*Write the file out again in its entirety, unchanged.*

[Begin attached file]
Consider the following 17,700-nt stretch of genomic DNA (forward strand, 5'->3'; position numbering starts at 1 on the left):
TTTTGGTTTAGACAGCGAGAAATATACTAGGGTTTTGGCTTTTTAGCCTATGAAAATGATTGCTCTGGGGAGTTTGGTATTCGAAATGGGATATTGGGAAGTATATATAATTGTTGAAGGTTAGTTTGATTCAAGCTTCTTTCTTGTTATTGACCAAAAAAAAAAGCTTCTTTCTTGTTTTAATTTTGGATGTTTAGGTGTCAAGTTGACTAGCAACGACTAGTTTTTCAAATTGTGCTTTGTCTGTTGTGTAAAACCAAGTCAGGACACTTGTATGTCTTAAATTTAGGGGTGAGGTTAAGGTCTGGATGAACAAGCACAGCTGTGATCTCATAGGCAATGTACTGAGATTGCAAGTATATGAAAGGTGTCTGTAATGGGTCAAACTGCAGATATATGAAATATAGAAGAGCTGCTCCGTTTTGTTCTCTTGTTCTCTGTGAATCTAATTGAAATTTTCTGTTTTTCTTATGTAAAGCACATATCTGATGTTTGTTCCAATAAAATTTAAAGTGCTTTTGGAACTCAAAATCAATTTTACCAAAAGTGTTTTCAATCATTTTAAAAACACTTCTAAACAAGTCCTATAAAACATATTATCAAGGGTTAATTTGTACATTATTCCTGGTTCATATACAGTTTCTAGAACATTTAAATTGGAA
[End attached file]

Consider the following 17,700-nt stretch of genomic DNA (forward strand, 5'->3'; position numbering starts at 1 on the left):
TTTTGGTTTAGACAGCGAGAAATATACTAGGGTTTTGGCTTTTTAGCCTATGAAAATGATTGCTCTGGGGAGTTTGGTATTCGAAATGGGATATTGGGAAGTATATATAATTGTTGAAGGTTAGTTTGATTCAAGCTTCTTTCTTGTTATTGACCAAAAAAAAAAGCTTCTTTCTTGTTTTAATTTTGGATGTTTAGGTGTCAAGTTGACTAGCAACGACTAGTTTTTCAAATTGTGCTTTGTCTGTTGTGTAAAACCAAGTCAGGACACTTGTATGTCTTAAATTTAGGGGTGAGGTTAAGGTCTGGATGAACAAGCACAGCTGTGATCTCATAGGCAATGTACTGAGATTGCAAGTATATGAAAGGTGTCTGTAATGGGTCAAACTGCAGATATATGAAATATAGAAGAGCTGCTCCGTTTTGTTCTCTTGTTCTCTGTGAATCTAATTGAAATTTTCTGTTTTTCTTATGTAAAGCACATATCTGATGTTTGTTCCAATAAAATTTAAAGTGCTTTTGGAACTCAAAATCAATTTTACCAAAAGTGTTTTCAATCATTTTAAAAACACTTCTAAACAAGTCCTATAAAACATATTATCAAGGGTTAATTTGTACATTATTCCTGGTTCATATACAGTTTCTAGAACATTTAAATTGGAA